Oakland Unified School District celebrates low teacher vacancies
on September 5, 2016
The talent recruiters at the Oakland Unified School District worked around the clock this summer to make sure all students in Oakland would have a teacher waiting to welcome them back to school. They had to. Last year, students returned to find as many as 77 of their classrooms manned by an improvised crew of coaches and librarians as the district scrambled to fill the vacancies with credentialed teachers. This year, as of August 28, there were only three vacancies remaining, although charter schools, which make up roughly one-fourth of Oakland’s schools, were not counted in the district’s total.
MaryClaire Delgado, who oversaw hiring this summer as Interim Talent Recruiter for OUSD, said she was happy with how they opened, but remains unsatisfied. “I wanted to open with zero” vacancies, she said, rattling off a list of priorities for next year including developing stronger local talent pipelines and increasing teacher diversity.
Still, the three-vacancy figure is striking given the statewide shortage of teachers in California. According to a report by the American Institute for Research, K-12 education bore the brunt of California’s budget crisis from 2008 to 2012. As the state’s K-12 budget shrank 14 percent, pink slips piled up and class sizes swelled. Now, as funding has begun to flow again, districts are eager to rehire teachers to pre-recession levels.
But there aren’t enough teachers. A 2016 brief from the Learning Policy Institute, which conducts non-partisan research on education policy, estimates that California would have to hire an additional 60,000 teachers to return to its pre-recession student-teacher ratio of 24:1, and 135,000 to match the national average of 16:1. Meanwhile, the independent non-profit reports, enrollment in teaching programs has fallen 70 percent in California over the last decade.
Against this grim background, Oakland educators decided early on last year that they had to do better. Ensuring a teacher for every classroom required a collaborative, multi-pronged approach, district personnel and local principals said.
Delgado cited a beefed up social media presence and a new online application as some reasons for this year’s hiring success. The teacher’s union also contributed. Last year, the Oakland Education Association (OEA) fought successfully for a new bonus referral program, which allows teachers to collect $1,000 for every new hire they recommend for a high-needs position such as special education.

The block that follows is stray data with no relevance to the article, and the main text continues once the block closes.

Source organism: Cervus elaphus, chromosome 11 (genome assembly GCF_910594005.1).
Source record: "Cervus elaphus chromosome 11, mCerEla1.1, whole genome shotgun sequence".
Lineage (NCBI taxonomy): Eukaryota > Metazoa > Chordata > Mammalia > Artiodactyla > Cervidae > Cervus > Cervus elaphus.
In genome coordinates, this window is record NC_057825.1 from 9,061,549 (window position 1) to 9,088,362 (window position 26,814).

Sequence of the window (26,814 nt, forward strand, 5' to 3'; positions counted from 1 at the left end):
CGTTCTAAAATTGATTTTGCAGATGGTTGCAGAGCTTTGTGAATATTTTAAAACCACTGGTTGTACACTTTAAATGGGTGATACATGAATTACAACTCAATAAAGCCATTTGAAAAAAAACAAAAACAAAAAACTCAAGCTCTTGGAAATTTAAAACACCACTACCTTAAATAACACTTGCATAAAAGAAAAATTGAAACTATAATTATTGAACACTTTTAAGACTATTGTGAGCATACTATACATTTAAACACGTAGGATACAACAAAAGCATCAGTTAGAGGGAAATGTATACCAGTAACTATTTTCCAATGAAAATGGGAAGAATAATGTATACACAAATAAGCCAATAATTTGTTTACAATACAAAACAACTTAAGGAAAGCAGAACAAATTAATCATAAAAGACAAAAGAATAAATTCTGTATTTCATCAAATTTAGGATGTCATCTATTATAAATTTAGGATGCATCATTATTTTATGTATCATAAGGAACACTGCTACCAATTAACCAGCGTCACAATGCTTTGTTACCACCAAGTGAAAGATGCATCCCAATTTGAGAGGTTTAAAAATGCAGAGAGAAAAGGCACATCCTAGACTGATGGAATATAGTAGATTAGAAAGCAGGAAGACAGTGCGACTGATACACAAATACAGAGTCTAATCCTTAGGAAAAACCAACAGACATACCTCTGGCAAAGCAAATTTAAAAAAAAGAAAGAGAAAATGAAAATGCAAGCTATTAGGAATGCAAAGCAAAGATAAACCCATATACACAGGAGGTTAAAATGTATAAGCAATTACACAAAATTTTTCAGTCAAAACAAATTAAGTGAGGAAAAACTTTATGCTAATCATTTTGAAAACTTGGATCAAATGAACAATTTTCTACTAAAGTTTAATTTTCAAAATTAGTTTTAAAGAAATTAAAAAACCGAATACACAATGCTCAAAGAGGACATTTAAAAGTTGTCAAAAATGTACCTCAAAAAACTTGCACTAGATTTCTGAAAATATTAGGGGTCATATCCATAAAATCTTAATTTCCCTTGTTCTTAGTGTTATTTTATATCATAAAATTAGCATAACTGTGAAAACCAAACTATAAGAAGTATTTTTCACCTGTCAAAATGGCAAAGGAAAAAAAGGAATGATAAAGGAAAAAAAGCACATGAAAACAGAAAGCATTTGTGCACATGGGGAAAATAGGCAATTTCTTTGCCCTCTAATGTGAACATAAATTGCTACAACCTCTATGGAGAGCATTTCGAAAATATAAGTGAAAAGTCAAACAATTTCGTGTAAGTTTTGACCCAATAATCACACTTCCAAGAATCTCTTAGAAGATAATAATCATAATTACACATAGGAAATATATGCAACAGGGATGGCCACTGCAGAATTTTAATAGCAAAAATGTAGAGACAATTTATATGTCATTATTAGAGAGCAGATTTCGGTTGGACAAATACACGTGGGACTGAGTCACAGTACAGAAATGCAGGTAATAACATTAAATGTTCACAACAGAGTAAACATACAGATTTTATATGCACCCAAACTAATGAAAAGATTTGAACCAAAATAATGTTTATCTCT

New hire Karl Kaku said he was attracted through recruitment fairs hosted by OUSD in partnership with non-profits such as Educate78 and Educate for Change. Kaku, a veteran teacher now teaching 10th grade English at Skyline High School, said he was impressed with how accommodating OUSD’s talent team was. “They really, really made me feel like they wanted me,” he said. “They made me feel like I wasn’t just some number.”
Kaku, who came to Skyline from Fresno Unified School District with 22 years of teaching experience, is a member of a wave of new Oakland teachers who were hired from outside the district as a result of changes made to Article 12 last year. The article is an OUSD- Oakland Education Association policy that governs how Oakland teachers are reassigned if they lose their jobs due to school closure or declining enrollment.
Previously, Oakland teachers who lost their jobs were reassigned within the district automatically. Principals had to wait to hire from out of district until district teachers had been placed first. But as a result of negotiations with the Oakland Education Association, Oakland’s teacher’s union, school leaders wielded greater autonomy this year in selecting the teachers they wanted from both within and out of district.
Principal Claire Fisher of Urban Promise Academy, a small middle school located in the Fruitvale, cited the changes to Article 12 as a major reason for the smoother start this year. Fisher said she hired all seven of her new teachers from outside of the district, with some even coming from out of state.
Still, Fisher said, there were a number of new teachers whom her school wanted to hire but couldn’t because they were deterred by Oakland’s low salaries. “I had one teacher we really wanted from San Francisco Unified who turned us down because it would have meant a $10,000 pay cut,” Fisher said.
In 2014, the National Institute on Teacher Quality reported that Oakland teachers’ salaries ranked 120 out of 125 nationally when cost of living was factored in. According to a special project from the San Francisco Chronicle examining the affordability of teaching published in May this year, Oakland teachers make on average $58,000, but spend 41 percent of their income on rent–11 percentage points over what the U.S. Department of Housing and Urban development defines as “affordable.”
In the face of these realities, Fisher said Oakland residents should applaud the district’s staffing achievement, but also head to the polls to vote for measures like G1 if they want to see Oakland’s education system make sustainable gains. Measure G1, also known as the OUSD Parcel Tax, would levy a $120 per parcel property tax to fund salary raises for Oakland teachers. The measure, which is expected to raise over $12 million dollars, must be approved by at least two-thirds of Oakland voters on November 8.
Meanwhile, Delgado was already busy training the next generation of Oakland educators. Late Wednesday night at a meeting organized by the district, a group of future Oakland teachers, who will enter the classroom in 2018 as a part of a new certification pathway, wrote their values on a whiteboard in perfect teacher print: openness, dependability, growth, love, allyship.
“The main thing is to grow our own people,” Delgado said. “We have 7,000 positions that should never go vacant.”
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